On the economic front, Taiwan is to continue to take steps under the New Southbound Policy to bolster ties with Southeast and South Asian countries, Australia and New Zealand. This in turn would help Taipei reduce its dependability on China. The flow of foreign direct investment (FDI) from Taiwan to New Southbound countries reached US$2.13 billion from January to June last year, while China received US$1.9 billion as FDI from Taiwan.
At the same time, with Hon Hai Technology Group, known internationally as Foxconn, and other Taiwanese companies moving out of China, India has emerged as a major destination. Last year, India’s share of Apple’s global output reached 19 percent. It was in this context that the conferring of the prestigious Padma Bhushan award to Foxconn CEO Young Liu (劉揚偉) by India has huge significance. It can also be read as India’s happiness with the DPP retaining executive power.
Certainly, Taiwan’s significance should not merely be seen through the geopolitical, strategic and geoeconomic lens. Since the nation is renowned for its groundbreaking lightweight solar panel technology, and it is the second-largest producer of photovoltaic cells in the world, the international community should enable the new government to contribute to addressing the issue of climate change and others.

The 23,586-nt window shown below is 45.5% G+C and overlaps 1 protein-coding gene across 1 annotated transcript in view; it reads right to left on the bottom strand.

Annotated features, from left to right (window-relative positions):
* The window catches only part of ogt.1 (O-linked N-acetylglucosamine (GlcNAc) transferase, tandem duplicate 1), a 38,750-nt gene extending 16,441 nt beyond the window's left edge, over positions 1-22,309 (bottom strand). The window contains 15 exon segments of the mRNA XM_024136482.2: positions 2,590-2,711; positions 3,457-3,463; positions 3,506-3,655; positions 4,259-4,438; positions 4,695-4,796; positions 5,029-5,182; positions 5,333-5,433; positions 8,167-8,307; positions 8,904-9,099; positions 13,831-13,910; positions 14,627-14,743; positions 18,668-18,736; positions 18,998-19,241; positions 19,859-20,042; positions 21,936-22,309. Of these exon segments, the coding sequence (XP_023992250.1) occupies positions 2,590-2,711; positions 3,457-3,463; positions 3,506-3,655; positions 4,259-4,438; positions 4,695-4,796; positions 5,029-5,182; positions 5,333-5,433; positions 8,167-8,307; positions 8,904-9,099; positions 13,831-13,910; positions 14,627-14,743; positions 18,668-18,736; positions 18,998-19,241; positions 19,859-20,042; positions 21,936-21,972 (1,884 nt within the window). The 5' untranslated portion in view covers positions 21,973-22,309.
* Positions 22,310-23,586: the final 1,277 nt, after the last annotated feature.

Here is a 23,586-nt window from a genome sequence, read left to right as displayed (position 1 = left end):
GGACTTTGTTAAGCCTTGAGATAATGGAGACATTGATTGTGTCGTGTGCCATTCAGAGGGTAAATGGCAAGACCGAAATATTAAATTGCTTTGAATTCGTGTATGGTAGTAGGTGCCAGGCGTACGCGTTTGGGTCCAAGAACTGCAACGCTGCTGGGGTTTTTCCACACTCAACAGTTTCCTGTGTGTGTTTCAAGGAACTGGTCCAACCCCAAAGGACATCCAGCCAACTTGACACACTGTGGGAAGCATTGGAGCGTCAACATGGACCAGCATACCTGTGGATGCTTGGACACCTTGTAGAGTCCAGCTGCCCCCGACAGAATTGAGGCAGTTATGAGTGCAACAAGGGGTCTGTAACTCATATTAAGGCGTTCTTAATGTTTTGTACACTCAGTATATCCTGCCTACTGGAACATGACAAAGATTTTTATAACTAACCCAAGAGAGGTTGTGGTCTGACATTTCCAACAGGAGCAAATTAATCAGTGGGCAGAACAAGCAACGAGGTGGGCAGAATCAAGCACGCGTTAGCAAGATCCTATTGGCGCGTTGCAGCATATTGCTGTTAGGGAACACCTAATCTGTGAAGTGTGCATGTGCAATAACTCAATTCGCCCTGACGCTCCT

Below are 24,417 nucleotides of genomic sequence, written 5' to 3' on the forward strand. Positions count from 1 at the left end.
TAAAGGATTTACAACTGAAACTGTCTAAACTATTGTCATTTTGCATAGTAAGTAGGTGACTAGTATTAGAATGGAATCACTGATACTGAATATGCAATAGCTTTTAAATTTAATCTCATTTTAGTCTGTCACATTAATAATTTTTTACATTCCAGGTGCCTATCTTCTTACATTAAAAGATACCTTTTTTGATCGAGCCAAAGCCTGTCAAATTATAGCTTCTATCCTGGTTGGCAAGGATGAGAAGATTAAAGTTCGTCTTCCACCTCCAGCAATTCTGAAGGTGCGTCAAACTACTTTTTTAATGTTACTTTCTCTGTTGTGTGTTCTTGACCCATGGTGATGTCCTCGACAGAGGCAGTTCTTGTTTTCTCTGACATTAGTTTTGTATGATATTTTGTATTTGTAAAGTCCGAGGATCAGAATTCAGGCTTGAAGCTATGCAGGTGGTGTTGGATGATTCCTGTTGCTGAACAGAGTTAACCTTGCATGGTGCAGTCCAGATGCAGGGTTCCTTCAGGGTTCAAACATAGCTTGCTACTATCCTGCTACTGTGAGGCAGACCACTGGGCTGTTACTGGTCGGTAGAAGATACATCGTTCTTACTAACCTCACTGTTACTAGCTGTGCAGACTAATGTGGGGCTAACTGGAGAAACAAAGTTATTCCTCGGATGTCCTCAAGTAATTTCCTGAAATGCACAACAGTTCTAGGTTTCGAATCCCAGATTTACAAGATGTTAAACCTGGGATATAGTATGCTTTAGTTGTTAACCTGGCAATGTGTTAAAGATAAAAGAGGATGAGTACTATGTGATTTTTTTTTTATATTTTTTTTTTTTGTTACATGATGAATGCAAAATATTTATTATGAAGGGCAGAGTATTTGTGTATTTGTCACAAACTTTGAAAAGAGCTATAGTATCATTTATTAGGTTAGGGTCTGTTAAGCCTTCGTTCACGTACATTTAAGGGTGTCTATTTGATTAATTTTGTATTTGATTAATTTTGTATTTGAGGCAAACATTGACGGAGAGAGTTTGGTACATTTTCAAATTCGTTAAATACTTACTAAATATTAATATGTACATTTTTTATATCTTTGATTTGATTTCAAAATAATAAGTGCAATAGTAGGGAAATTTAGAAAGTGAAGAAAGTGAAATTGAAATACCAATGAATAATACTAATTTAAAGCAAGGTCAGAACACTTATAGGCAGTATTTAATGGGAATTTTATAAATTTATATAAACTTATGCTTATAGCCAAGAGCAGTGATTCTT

While the Lai government would need to take the middle path to address the conflict with China, because of Taiwan’s trust in the democratic system and the lack of a majority in the Legislative Yuan, it is imperative for other countries, including major powers, to help the nation remain a strong and vibrant democracy. After all, the international community has to realize the best way to deal with China’s imperialist ambition is to integrate Taiwan with the rest of the world as an independent nation.
Thus, while it is a welcome development to observe the Taiwan election results being discussed across the continents, the time has come for other countries to take some concrete initiatives to elevate their ties with Taipei. In doing so, these countries should at least sign a free trade agreement with Taiwan. This would have far-reaching consequences for Taiwan’s economy as well as the world economy. They should also aim to engage Taipei at some political level. Taiwan has its de facto embassy in the capitals of these countries.
Moreover, the pro-independence party of Taiwan retaining the presidency should not be used as a bargaining chip by other countries against China. Instead, trust should be infused into the hearts and minds of the Taiwanese that the countries which truly respect democracy and human rights would come to protect them, if China attacked Taiwan. Now, it has to be seen whether peace prevails over war.
Sumit Kumar is assistant professor in the Department of Political Science at the University of Delhi and a former Ministry of Foreign Affairs visiting fellow at National Chengchi University.